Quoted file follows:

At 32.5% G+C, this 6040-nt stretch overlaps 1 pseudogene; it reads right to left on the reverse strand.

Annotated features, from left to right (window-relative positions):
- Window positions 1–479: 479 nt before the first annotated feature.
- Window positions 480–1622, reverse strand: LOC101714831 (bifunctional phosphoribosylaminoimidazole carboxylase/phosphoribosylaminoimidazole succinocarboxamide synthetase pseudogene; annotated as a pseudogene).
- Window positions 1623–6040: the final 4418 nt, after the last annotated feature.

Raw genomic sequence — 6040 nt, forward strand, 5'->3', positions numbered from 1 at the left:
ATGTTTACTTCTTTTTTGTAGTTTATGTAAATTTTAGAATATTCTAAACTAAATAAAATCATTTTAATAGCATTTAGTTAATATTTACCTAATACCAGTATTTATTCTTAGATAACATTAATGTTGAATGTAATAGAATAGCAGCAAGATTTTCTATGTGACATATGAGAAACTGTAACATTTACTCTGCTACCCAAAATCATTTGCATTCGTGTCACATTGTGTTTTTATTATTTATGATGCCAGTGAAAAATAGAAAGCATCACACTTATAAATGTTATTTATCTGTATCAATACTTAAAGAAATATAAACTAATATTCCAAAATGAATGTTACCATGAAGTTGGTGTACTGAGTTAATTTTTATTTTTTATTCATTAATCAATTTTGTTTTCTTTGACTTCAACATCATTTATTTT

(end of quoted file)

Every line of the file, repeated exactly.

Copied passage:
At 32.5% G+C, this 6040-nt stretch overlaps 1 pseudogene; it reads right to left on the reverse strand.

Annotated features, from left to right (window-relative positions):
- Window positions 1–479: 479 nt before the first annotated feature.
- Window positions 480–1622, reverse strand: LOC101714831 (bifunctional phosphoribosylaminoimidazole carboxylase/phosphoribosylaminoimidazole succinocarboxamide synthetase pseudogene; annotated as a pseudogene).
- Window positions 1623–6040: the final 4418 nt, after the last annotated feature.

Raw genomic sequence — 6040 nt, forward strand, 5'->3', positions numbered from 1 at the left:
ATGTTTACTTCTTTTTTGTAGTTTATGTAAATTTTAGAATATTCTAAACTAAATAAAATCATTTTAATAGCATTTAGTTAATATTTACCTAATACCAGTATTTATTCTTAGATAACATTAATGTTGAATGTAATAGAATAGCAGCAAGATTTTCTATGTGACATATGAGAAACTGTAACATTTACTCTGCTACCCAAAATCATTTGCATTCGTGTCACATTGTGTTTTTATTATTTATGATGCCAGTGAAAAATAGAAAGCATCACACTTATAAATGTTATTTATCTGTATCAATACTTAAAGAAATATAAACTAATATTCCAAAATGAATGTTACCATGAAGTTGGTGTACTGAGTTAATTTTTATTTTTTATTCATTAATCAATTTTGTTTTCTTTGACTTCAACATCATTTATTTT